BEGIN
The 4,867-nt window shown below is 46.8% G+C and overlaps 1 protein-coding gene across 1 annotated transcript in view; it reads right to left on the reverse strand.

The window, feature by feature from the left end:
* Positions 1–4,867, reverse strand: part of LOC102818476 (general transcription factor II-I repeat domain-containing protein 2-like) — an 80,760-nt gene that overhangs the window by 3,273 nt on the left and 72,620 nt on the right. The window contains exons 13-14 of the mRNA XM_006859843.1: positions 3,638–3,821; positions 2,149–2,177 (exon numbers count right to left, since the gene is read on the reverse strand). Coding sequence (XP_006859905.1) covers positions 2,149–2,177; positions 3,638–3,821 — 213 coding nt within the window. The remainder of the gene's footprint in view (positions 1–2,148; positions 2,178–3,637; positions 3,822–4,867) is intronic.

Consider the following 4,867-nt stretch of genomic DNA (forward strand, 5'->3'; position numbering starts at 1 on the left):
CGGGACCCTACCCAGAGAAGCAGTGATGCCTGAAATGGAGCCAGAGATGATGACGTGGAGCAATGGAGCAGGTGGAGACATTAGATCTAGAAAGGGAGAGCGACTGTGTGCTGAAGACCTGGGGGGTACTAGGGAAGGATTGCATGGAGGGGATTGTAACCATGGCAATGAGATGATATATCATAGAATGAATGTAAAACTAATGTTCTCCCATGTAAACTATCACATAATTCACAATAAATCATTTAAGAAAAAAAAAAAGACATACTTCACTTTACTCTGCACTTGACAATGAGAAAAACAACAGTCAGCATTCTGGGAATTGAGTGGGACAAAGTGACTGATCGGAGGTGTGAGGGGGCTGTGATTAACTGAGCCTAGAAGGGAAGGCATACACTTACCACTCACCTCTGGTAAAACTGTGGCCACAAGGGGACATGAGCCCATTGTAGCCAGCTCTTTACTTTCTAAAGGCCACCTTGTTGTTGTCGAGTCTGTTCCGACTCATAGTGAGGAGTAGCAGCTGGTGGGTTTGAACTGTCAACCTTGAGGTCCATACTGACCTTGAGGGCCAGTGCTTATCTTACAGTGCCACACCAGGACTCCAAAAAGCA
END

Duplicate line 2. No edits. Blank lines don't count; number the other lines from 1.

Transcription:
The window, feature by feature from the left end: